Here are some more tips for building emotional connections with customers, as put forward by our readers and customer experience expert Sandra Thompson.
1. Take a Breath
You can control your emotions. They don’t have to be in charge of you.
You can control your emotions. They don’t have to be in charge of you. When you sense an emotion is rising – take a breath!
When we feel stressed, our ability to absorb information and concentrate on the customer’s problem decreases. A short breath can help us to refocus, as we look to rebuild that emotional connection.
2. Be Direct In Difficult Situations
When giving bad news, being direct is best. We want to be as crystal clear with our information as possible – don’t wrap it up.
Stressed customers want clear guidance, so we don’t want to leave any room for confusion. Just remember, show empathy and be direct.
3. Motivate Advisors With a Purpose
Give advisors a sense of purpose. Show them that what they do makes a difference.
Don’t just tell an advisor they should build emotional connections, tell them why. If we don’t do this, advisors may lack the enthusiasm to do so with every customer.
Thanks to Sandra Thompson at Exceed All Expectations
Find Sandra’s advice for applying emotions to customer experience in our article: Creating Memorable Customer Experiences With Emotional Intelligence
4. Create Emotional Connections With Your Team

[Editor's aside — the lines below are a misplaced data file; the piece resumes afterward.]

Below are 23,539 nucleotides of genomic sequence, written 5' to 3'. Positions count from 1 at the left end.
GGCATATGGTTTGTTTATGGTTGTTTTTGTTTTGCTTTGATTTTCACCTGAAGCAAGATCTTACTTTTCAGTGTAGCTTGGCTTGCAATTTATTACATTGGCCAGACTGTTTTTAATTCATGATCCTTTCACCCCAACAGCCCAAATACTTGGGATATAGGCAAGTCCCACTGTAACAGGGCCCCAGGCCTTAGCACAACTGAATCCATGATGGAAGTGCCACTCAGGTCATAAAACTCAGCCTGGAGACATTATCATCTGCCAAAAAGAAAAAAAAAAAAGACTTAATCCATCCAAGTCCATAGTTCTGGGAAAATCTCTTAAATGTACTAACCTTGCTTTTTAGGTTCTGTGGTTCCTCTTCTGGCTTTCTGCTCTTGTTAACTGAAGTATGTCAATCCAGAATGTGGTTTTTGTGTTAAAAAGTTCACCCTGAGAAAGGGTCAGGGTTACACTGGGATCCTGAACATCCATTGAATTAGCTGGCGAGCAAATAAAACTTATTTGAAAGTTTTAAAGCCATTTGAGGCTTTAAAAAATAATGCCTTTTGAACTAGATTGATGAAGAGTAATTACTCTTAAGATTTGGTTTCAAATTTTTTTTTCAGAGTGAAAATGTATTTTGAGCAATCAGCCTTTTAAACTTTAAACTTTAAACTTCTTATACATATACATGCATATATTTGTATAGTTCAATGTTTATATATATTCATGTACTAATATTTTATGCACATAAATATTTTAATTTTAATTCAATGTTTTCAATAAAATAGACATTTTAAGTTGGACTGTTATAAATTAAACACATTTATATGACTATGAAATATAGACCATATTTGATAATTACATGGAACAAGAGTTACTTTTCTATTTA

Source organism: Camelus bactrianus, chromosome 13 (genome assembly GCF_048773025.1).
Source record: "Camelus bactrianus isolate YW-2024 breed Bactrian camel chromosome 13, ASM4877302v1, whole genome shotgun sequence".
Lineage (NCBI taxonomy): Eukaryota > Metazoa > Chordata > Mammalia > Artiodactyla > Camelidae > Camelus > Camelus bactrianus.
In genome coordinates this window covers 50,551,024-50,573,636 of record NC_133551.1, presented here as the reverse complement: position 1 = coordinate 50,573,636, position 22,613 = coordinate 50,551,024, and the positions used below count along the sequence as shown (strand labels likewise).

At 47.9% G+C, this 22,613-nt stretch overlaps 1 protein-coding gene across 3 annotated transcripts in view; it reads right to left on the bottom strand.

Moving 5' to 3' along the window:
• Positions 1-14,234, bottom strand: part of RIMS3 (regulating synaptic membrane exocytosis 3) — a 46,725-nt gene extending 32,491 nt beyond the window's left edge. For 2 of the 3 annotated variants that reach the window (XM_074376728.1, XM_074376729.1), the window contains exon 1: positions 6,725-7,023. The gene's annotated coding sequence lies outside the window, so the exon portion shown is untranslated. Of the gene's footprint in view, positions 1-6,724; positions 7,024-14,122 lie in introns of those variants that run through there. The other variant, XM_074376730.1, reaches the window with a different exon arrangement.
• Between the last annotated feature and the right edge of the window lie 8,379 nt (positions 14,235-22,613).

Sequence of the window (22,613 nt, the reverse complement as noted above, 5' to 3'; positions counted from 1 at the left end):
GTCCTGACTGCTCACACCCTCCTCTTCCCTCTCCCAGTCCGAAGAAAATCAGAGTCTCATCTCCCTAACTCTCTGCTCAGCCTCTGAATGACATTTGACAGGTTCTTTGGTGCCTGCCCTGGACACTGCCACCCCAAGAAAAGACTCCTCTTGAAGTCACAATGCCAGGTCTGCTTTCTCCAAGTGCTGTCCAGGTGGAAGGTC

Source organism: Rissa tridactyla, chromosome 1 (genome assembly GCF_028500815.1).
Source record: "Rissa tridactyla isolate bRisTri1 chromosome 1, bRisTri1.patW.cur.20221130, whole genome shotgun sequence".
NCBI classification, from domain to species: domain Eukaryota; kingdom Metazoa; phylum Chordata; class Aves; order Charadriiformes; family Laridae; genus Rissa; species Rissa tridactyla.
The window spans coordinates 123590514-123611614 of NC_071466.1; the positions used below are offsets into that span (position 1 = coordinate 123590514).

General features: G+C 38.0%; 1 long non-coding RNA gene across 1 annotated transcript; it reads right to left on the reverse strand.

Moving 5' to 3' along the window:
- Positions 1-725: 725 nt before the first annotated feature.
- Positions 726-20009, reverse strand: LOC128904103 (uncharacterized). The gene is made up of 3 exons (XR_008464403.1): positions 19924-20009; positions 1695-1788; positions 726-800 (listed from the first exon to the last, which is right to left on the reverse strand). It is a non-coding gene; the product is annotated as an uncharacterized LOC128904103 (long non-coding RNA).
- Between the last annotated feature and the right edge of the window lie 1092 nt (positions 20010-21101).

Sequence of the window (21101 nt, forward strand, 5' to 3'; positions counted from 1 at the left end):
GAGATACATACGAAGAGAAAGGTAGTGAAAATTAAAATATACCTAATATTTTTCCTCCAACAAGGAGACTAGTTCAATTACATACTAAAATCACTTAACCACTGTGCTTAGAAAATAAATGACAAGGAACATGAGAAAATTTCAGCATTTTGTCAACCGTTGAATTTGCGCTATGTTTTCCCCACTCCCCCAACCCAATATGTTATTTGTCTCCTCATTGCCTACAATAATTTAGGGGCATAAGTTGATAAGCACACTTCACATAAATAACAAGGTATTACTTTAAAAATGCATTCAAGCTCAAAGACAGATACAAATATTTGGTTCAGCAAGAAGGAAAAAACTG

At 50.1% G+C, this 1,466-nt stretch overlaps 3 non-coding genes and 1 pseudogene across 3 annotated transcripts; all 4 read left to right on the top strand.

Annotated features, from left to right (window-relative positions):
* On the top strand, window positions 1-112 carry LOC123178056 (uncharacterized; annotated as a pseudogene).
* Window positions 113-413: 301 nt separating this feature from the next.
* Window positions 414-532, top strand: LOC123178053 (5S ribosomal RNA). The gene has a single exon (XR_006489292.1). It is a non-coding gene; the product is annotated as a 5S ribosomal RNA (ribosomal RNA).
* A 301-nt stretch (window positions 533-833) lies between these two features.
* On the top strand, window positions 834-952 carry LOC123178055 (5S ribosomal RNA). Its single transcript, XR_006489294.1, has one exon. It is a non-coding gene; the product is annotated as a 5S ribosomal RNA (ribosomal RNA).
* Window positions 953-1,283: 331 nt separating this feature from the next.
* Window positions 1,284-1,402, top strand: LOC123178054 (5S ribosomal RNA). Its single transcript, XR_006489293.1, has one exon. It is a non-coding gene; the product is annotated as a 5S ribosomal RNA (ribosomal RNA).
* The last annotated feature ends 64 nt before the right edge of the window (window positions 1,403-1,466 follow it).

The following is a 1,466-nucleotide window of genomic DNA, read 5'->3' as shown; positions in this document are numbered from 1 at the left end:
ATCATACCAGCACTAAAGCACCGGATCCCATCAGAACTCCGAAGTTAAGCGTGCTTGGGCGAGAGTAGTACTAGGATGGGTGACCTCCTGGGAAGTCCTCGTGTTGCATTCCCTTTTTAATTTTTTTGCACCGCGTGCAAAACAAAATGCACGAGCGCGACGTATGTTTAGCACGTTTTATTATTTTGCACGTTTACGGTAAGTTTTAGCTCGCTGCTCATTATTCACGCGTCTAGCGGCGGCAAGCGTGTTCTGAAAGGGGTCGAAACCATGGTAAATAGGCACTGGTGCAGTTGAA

Lead by example. If you treat your team well and make emotional connections with them, that will encourage similar behaviours from advisors.
When my advisors have uncontrollable issues, I listen to them, let them know I am here to assist them get through it and that I will get an answer for them.
Thanks to Vicki
5. Understand Customer Motivations
Making emotional connections with angry customers can be difficult, but the first step is to avoid confusing anger with fear.
A customer may be scared about something else going on in their life, it is rarely personal.
Sometimes a customer may be scared about something else going on in their life, it is rarely personal. Advisors must recognise this and manage their emotions accordingly.
Thanks to Lisa
6. Start a Well-Being Initiative
Emotional well-being is closely linked to physical well-being. If advisors are doing things to stay fit at work, hopefully we can re-energise their ability to build emotional connections.
We have provided pedometers for our advisors and encourage a weekly step challenge to help with wellness/stress along with a little “healthy” competition.
Thanks to Susan
7. Picture the Customer on the Other End of the Phone
Picture the customer in your mind as you listen and don’t be afraid to use body language when you talk, as this will be positively reflected in your tone of voice.
Using tips like this will help build sincerity. But, we must also remember that simply listening to them is key in how to best respond to them.
Thanks to Cindy
As the results from Temkin Group’s research suggest, the emotions that we evoke in a customer service role have a great impact upon customer loyalty.
Yet, according to a Call Centre Helper Poll, the majority of those in the industry, 52%, believe that advisors in their contact centre vary considerably in levels of emotional intelligence.
Hopefully, with the advice provided in this article, we can start to implement some of these ideas and help make contact centre teams even more emotionally intelligent.
Find out more about customer emotions by looking over the following pieces of great content: